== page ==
http://ematins.org/matins.htm

Love, elephant


 
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« Reply #19 on: October 07, 2013, 08:02:56 AM »

My parish does matins every Sunday and the priest has to be in the church around 6 AM to prepare to do it properly, or so I'm told... so I can understand why some priests opt not to do it.
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« Reply #20 on: October 07, 2013, 08:19:42 AM »

My parish does matins every Sunday and the priest has to be in the church around 6 AM to prepare to do it properly, or so I'm told... so I can understand why some priests opt not to do it.

As a rule, no priest can skip Matins altogether and go on to serve Liturgy. IMO the Slavic practice of having a Vigil (Vespers + Matins) on Saturday evening/the eve of a feast day is a much better idea.
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« Reply #21 on: October 07, 2013, 08:27:13 AM »

My parish does matins every Sunday and the priest has to be in the church around 6 AM to prepare to do it properly, or so I'm told... so I can understand why some priests opt not to do it.

Why so early? When does your Liturgy start?
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« Reply #22 on: October 07, 2013, 11:53:06 PM »

Dear newtoorthodoxy,

This wonderful resource provides you with side-by-side Greek/English translations for Matins.   If you follow along you will begin to learn some of the Greek much sooner!   

http://ematins.org/matins.htm

Love, elephant


Thank you very much for that link!
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« Reply #23 on: October 08, 2013, 02:37:59 AM »

Outside monasteries, it doesn't really last all night (more like 2-3 hours)

More like 1:40 here.
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« Reply #24 on: December 10, 2013, 05:10:49 PM »

I've been to several OCA churches that celebrate Vespers but not Orthros.  In place of Orthros, they do 1 and 3 hours.  A lot of that may be due to not having a choir available that early in the morning and also not having priests accustomed to celebrate it since the Russian churches, generally, celebrate a vigil on Saturday evening in place of the separated Vespers/Orthros.

I suspect that the OCA parish is doing a vigil on Saturday evening, which is Vespers and Matins combined into one service and served on Saturday evening. That is the traditional Russian practice which comes from the monastic All Night Vigil. Those parishes like mine which is Antiochian that follow Greek practice serve Vespers on Saturday evening and Matins before the Divine Liturgy on Sunday.

Fr. John W. Morris
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« Reply #25 on: December 10, 2013, 05:22:25 PM »

My OCA parish has both Vespers (Wednesday nights) and Matins is right before Divine Liturgy.  I've been to the local GOA church on some Wednesday morning Divine Liturgies and they had Matins, too.  During Lent, the Greek parish had Presanctified Liturgy on those Wednesday mornings, which doesn't make a whole lot of sense, since it's a vesperal liturgy.  Every parish may do things differently, even within jurisdictions.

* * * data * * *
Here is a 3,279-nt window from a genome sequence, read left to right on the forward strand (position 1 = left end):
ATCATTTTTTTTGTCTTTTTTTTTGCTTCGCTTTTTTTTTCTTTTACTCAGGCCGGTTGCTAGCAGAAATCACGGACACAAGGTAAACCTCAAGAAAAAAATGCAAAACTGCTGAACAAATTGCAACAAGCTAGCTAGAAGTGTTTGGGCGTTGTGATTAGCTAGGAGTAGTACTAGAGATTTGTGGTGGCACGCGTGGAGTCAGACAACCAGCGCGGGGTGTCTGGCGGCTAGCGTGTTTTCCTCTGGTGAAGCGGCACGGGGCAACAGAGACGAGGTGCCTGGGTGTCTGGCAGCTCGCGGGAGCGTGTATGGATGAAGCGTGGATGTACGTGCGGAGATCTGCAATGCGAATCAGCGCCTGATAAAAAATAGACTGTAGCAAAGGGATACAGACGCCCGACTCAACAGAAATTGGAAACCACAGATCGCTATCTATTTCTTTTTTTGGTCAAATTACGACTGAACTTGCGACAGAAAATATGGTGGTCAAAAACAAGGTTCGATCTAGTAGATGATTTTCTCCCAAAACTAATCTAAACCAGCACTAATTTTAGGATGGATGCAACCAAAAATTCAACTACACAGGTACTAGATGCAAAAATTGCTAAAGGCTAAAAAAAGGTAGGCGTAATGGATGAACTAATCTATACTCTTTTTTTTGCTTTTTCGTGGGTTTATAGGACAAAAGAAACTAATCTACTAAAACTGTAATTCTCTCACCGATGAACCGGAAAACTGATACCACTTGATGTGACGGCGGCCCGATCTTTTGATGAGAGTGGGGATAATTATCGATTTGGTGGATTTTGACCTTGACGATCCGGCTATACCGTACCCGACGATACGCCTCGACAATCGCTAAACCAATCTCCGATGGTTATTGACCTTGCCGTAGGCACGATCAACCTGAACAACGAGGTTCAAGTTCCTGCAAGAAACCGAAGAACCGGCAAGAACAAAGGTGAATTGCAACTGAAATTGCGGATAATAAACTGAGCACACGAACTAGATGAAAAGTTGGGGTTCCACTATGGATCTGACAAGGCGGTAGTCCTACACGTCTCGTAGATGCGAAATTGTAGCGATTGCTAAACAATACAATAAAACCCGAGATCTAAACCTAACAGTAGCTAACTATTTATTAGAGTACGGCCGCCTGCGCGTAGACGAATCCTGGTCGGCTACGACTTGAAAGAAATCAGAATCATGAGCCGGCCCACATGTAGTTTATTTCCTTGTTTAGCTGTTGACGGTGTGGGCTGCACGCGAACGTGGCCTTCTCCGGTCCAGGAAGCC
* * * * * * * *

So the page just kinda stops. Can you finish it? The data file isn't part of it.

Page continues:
At some point in time, probably during the Middle Ages, it was decided that the Divine Liturgy could only be served in the morning. For that reason, most Orthodox moved the Presanctified Divine Liturgy to Wed. and Fri. morning. More recently, most Eastern Orthodox reverted back to the ancient practice and serve the Presactified Liturgy in the evening. However, we still serve the Vesperal Divine Liturgy for Holy Thursday and Holy Saturday in the morning. However the actual texts for these services indicate that these were originally evening services. At sometime in the past the services for Holy Week were moved forward from evening services to morning services. The Bridegroom Service is obviously Matins as are the Service of the 12 Passion Gospels and the Lamentations Service. When looking at these things, it is important to remember that according to Eastern Orthodox time, the day begins at sunset not midnight. For example, Vespers on Saturday evening is actually a service for Sunday.

Fr. John W. Morris
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« Reply #26 on: December 10, 2013, 06:08:53 PM »

My parish does matins every Sunday and the priest has to be in the church around 6 AM to prepare to do it properly, or so I'm told... so I can understand why some priests opt not to do it.

Why so early? When does your Liturgy start?

9:30. Why so early? I don't know.
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« Reply #27 on: December 10, 2013, 08:54:02 PM »

My parish does matins every Sunday and the priest has to be in the church around 6 AM to prepare to do it properly, or so I'm told... so I can understand why some priests opt not to do it.

Why so early? When does your Liturgy start?

9:30. Why so early? I don't know.

The priest probably takes Kairon, vests and does the Proskomedia before Matins.

 Fr. John W. Morris